Dryer venting

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mithesaint

Minister of Fire
Nov 1, 2011
512
NW Ohio
I'm in the process of fixing up my dear wife's laundry room, and discovered the dryer vent is a huge source of air infiltration. The vent goes through a large hole in the drywall, larger than it needs to be. Does anyone know of any sort of interior trim plate or something similar to cut down the air infiltration? The hole appears to be 5" for a 4" vent.

Thanks.
 

Highbeam

Minister of Fire
Dec 28, 2006
19,989
Mt. Rainier Foothills, WA
There are plenty of trim ring type of things to put on your oversized hole in the sheetrock. Is air pouring in? If so then I would also be looking at the siding pentration. Should be sealed up tight.
 

semipro

Minister of Fire
Jan 12, 2009
4,214
SW Virginia
Mike, unless your house is built with airtight drywall construction techniques, which are not common in the USA, the point of leakage you really need to address is at the outer shell (sheathing and infiltration/rain barrier).
I'm going to guess that you can only get access through the gap between drywall and vent. In that case I'd recommend you seal it with expanding foam. You probably ought to use the low expansion type made for doors and windows to prevent potential problems with over expansion and drywall bulging.
You'll need to seal against the outer sheathing first and may have to work around insulation to get there. As you fill gradually work backwards towards the drywall.
 

greg13

Minister of Fire
Jan 5, 2012
907
CNY
Use a section of 4" pipe through the wall to the outside and foam the area around it.
 

mithesaint

Minister of Fire
Nov 1, 2011
512
NW Ohio
Highbeam - any idea what those are called? I searched around and found a bunch of kits to let me vent my dryer inside, which is obviously a terrible idea, but nothing resembling a ring to seal things up, or at least slow airflow down.

semipro - I'd love to address the problem at my sheathing and infiltration barrier...problem is that my house doesn't have either. My house was built (not by me) by the local el-cheapo building company. There is NO plywood sheathing. There is NO housewrap. The only thing resembling either is blue foam board, which they never bothered to even tape the seams. The air sealing is dismal. I don't really know how to attack the air sealing problem properly without tearing off the siding and starting over. In the meantime I'm left with making the drywall as airtight as possible.

When I was preparing for my pellet stove install, I opened up the drywall because I had to move a drain pipe. Cut the drywall out and ....SURPRISE...I was looking at blue board. Not only that, but I could see a bit of light. It was a sunny day, and there was light coming up from where the blue board met the foundation. Nice little breeze too. Ugh.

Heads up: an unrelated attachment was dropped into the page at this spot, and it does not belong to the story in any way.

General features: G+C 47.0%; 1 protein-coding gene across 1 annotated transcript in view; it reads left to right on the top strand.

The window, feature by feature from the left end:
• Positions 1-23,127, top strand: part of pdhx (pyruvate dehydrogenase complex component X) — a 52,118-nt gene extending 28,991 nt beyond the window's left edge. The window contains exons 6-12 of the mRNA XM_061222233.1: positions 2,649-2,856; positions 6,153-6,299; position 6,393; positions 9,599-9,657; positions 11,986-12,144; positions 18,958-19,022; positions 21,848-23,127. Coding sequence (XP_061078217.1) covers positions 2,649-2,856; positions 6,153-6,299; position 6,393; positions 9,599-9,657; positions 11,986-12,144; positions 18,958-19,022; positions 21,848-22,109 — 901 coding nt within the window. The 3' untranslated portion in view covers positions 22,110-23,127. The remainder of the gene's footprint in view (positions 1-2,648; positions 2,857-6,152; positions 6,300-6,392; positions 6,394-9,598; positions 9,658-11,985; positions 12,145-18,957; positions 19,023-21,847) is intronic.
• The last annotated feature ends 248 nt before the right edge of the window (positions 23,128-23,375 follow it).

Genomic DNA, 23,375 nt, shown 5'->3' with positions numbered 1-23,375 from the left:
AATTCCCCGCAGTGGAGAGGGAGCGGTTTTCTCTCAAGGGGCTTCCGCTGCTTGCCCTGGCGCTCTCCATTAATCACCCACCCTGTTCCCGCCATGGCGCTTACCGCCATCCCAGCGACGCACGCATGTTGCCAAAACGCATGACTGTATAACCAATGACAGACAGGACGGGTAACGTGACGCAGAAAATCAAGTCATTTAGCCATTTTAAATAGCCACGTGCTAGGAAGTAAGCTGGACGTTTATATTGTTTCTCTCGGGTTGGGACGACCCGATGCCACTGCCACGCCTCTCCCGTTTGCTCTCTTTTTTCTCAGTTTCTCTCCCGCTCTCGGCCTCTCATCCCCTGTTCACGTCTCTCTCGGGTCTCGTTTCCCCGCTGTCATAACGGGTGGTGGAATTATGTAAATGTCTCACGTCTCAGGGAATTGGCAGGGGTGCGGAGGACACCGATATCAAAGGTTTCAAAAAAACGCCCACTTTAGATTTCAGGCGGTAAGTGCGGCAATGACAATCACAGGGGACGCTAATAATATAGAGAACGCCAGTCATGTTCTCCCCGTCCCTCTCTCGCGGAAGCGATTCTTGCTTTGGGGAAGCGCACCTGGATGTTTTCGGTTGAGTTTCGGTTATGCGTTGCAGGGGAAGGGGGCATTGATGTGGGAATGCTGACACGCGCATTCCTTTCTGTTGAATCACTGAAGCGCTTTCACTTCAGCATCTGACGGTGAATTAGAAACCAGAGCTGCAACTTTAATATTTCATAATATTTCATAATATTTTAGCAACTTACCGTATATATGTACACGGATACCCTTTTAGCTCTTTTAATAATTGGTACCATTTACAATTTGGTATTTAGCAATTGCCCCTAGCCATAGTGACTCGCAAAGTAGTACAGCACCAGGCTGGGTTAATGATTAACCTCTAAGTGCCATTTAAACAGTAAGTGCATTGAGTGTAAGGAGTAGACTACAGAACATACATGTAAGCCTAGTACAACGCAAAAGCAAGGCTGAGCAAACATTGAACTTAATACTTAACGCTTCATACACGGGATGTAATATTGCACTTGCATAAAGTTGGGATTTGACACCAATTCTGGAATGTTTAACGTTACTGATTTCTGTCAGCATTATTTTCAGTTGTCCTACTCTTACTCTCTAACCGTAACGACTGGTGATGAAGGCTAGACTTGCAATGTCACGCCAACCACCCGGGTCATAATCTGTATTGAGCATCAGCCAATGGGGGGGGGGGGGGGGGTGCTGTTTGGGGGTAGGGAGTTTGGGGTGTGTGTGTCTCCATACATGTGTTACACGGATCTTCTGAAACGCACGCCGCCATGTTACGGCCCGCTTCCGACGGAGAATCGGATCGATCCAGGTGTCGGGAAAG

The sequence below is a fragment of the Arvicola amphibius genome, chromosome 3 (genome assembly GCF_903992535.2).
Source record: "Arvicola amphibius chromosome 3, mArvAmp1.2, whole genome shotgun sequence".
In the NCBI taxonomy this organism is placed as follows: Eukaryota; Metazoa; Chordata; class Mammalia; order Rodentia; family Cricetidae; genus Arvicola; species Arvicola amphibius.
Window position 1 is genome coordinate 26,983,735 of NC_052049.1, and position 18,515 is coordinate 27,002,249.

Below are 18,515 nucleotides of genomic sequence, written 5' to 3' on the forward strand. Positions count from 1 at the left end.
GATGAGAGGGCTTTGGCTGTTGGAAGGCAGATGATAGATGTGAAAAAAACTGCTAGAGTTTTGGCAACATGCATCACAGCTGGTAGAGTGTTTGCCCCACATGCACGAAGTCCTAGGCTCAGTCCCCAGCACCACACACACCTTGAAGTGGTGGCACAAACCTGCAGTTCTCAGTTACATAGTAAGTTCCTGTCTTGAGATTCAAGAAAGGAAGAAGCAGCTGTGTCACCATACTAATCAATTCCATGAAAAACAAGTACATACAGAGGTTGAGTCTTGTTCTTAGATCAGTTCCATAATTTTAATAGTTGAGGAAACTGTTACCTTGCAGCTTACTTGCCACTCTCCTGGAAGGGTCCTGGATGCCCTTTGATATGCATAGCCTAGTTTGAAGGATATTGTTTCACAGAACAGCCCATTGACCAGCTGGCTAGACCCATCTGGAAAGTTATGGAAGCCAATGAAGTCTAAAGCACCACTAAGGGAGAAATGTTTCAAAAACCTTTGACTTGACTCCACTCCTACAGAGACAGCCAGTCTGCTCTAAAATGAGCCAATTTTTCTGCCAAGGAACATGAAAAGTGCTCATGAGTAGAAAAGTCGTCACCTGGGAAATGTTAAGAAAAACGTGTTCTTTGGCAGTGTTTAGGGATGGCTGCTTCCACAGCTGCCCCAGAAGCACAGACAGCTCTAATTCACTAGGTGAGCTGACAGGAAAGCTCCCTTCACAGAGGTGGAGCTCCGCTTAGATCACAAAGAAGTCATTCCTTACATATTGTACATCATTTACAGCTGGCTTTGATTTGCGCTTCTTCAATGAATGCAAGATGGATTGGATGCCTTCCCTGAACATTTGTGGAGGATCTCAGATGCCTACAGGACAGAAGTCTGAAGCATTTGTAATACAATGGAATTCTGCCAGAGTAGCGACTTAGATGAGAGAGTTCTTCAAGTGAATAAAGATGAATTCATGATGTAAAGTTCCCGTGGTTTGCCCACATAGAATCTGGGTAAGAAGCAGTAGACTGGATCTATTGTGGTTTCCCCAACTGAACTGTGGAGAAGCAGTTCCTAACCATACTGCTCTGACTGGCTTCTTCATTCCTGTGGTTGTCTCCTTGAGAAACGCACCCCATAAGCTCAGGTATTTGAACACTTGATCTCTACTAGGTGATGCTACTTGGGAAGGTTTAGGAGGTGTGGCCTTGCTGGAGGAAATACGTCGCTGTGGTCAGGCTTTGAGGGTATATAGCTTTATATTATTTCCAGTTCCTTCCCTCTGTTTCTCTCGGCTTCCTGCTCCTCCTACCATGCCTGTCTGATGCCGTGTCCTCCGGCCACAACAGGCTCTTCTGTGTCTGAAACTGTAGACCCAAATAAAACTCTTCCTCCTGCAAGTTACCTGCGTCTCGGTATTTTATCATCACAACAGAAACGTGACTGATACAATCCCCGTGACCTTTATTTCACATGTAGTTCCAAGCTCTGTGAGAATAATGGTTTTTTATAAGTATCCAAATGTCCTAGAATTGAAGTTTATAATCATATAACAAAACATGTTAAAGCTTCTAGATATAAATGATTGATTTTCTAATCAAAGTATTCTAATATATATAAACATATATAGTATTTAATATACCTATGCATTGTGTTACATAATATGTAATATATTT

maple1

Minister of Fire
Sep 15, 2011
10,963
Nova Scotia
You don't have any sheathing, housewrap - or insulation in the cavity?

Holy drafty shoe box, Batman.

Is that company still in business?

Venting inside is not that terrible of an idea as long as you have a lint trap in place. Especially in the winter months - your indoor air must be very dry with all the leaks? And all the hot air your dryer is sending out through the wall has to be replaced by cold air that is being sucked in through your walls in other places. Mine is vented to my basement, has been for years. I might consider that at least temporarily for this winter - then maybe bite the bullet & pull all the siding off in the summer and do the big fix. I'm not understanding how water is not making its way into your walls & house?
 
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mithesaint

Minister of Fire
Nov 1, 2011
512
NW Ohio
There's fiberglass R-13 in the wall cavity. The blue foamboard is probably keeping the water out good enough. Between the fiberglass and the blueboard, it actually holds heat ok...if it's not windy. If the wind is blowing, all bets are off. Fortunately, NW Ohio has a moderate climate compared to most people on here. It's currently 16 degrees with a windchill of 2, which I would classify as being pretty cold. Not nearly as bad as Minnesota/Maine/Canada, etc.

The company is still in business, but I hate the way they do business. They have tons of options, and have the ability to build a decent house. They also will happily allow a homeowner to build much more cheaply and crappily than should be allowed. They have an advertisement on the local FSBO.com website where they will build a 1800 sq ft 3 bed 2 bath house for $116,500. Think that's a well built house?

I'd love to pull the siding down, but it's 16 years old and pretty faded. The windows are also 16 years old and poor quality. Some of them need replaced already. I think that sometime in the next 5-10 years I'm going to start fresh. Rip the siding down, tear the windows out, have it sheathed, wrapped, new windows, new siding etc. Do it once, do it right.
 

woodgeek

Minister of Fire
Jan 27, 2008
4,771
SE PA
I need a trim ring for a 4" vent pipe too....sealed up tight, but haven't found a trim ring for trying.
 

semipro

Minister of Fire
Jan 12, 2009
4,214
SW Virginia